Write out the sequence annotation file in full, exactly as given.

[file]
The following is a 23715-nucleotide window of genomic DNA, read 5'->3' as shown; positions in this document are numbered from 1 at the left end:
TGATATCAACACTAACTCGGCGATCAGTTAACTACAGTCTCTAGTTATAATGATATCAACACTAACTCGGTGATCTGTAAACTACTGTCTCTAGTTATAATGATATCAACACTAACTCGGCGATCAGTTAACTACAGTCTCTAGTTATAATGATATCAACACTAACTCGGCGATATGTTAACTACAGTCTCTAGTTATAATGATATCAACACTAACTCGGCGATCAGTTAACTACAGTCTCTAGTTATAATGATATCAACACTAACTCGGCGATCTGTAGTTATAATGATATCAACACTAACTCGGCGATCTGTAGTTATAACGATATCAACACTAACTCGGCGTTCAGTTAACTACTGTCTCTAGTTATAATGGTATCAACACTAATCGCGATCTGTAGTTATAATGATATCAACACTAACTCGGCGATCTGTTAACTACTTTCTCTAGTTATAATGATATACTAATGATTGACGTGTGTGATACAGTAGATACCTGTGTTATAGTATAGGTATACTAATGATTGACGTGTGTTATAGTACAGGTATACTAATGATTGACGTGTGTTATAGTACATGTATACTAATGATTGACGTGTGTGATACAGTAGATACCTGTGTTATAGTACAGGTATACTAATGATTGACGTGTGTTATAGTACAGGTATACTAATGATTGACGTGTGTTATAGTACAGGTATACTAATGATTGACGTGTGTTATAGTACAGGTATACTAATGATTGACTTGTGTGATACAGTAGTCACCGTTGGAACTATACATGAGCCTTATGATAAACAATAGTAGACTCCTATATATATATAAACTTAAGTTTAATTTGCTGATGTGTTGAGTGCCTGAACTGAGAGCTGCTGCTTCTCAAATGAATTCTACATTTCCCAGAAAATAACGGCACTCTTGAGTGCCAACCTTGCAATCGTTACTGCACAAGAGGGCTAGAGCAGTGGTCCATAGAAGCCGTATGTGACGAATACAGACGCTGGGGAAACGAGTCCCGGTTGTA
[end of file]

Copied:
The following is a 23715-nucleotide window of genomic DNA, read 5'->3' as shown; positions in this document are numbered from 1 at the left end:
TGATATCAACACTAACTCGGCGATCAGTTAACTACAGTCTCTAGTTATAATGATATCAACACTAACTCGGTGATCTGTAAACTACTGTCTCTAGTTATAATGATATCAACACTAACTCGGCGATCAGTTAACTACAGTCTCTAGTTATAATGATATCAACACTAACTCGGCGATATGTTAACTACAGTCTCTAGTTATAATGATATCAACACTAACTCGGCGATCAGTTAACTACAGTCTCTAGTTATAATGATATCAACACTAACTCGGCGATCTGTAGTTATAATGATATCAACACTAACTCGGCGATCTGTAGTTATAACGATATCAACACTAACTCGGCGTTCAGTTAACTACTGTCTCTAGTTATAATGGTATCAACACTAATCGCGATCTGTAGTTATAATGATATCAACACTAACTCGGCGATCTGTTAACTACTTTCTCTAGTTATAATGATATACTAATGATTGACGTGTGTGATACAGTAGATACCTGTGTTATAGTATAGGTATACTAATGATTGACGTGTGTTATAGTACAGGTATACTAATGATTGACGTGTGTTATAGTACATGTATACTAATGATTGACGTGTGTGATACAGTAGATACCTGTGTTATAGTACAGGTATACTAATGATTGACGTGTGTTATAGTACAGGTATACTAATGATTGACGTGTGTTATAGTACAGGTATACTAATGATTGACGTGTGTTATAGTACAGGTATACTAATGATTGACTTGTGTGATACAGTAGTCACCGTTGGAACTATACATGAGCCTTATGATAAACAATAGTAGACTCCTATATATATATAAACTTAAGTTTAATTTGCTGATGTGTTGAGTGCCTGAACTGAGAGCTGCTGCTTCTCAAATGAATTCTACATTTCCCAGAAAATAACGGCACTCTTGAGTGCCAACCTTGCAATCGTTACTGCACAAGAGGGCTAGAGCAGTGGTCCATAGAAGCCGTATGTGACGAATACAGACGCTGGGGAAACGAGTCCCGGTTGTA